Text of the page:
Yorba Linda’s $51 million new library and arts center broke ground on Saturday, Jan. 5, with the long-awaited facility expected to open in the summer of 2020.
“It’s going to be a historic day for Yorba Linda,” Mayor Tara Campbell said of the groundbreaking. “This is going to serve our families and children and seniors for decades to come.”
The 4.7-acre “strawberry field” lot on Lakeview Avenue will be transformed into a two-story, 48,000-square-foot library and a 15,000-square-foot arts center, connected to each other by a paseo.
The new library will be more than 70 percent larger than the current aging facility about a block away. It will feature a large, dividable community room, dedicated space for teens, more study rooms and a larger storytime theater among its features, Library Director Carrie Lixey said.
“Our facility right now is not adequate for all that we do,” she said. “We have to turn people away from programs. So, we are really looking forward to being able to offer our community all of our programs.”
The arts center will have a black-box theater named after Virginia DeLand, the founder of the Yorba Linda Civic Light Opera, as well as a dance studio and an art room.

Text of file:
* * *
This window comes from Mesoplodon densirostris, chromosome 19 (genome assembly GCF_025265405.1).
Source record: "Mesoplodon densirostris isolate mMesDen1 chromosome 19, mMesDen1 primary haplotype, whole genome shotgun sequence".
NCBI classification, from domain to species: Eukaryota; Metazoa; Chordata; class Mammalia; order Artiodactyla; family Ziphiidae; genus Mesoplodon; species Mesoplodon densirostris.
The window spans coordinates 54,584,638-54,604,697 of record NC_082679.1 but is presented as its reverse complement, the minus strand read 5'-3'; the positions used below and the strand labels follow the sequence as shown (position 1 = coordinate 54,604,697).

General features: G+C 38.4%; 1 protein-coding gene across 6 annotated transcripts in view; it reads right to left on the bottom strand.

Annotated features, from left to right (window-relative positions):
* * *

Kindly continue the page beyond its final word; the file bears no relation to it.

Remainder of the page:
The project has been discussed since 2010, but was put on hold for years as the city’s redevelopment agency was dissolved, affecting funding sources. The effort got a reboot in 2016 and the City Council chose the former strawberry fields as the location.
Expectations were for a $53 million price tag, but the cost of the project went down by about $2 million when the bids for the construction came in, the city’s finance director, Scott Catlett, said.
About $25 million will come from the library’s reserves built up over the years. The council also approved issuing about $16 million in bonds, repaid by the future library revenue. The rest of the funding comes from the city’s general fund reserves and the sale of a 13-acre property on Bastanchury Road. The city will sell the old library building for an In-N-Out.
There may need to be a short closure of the library to relocate its collection to the new building, Lixey said, but she doesn’t expect any impacts until the summer of 2020.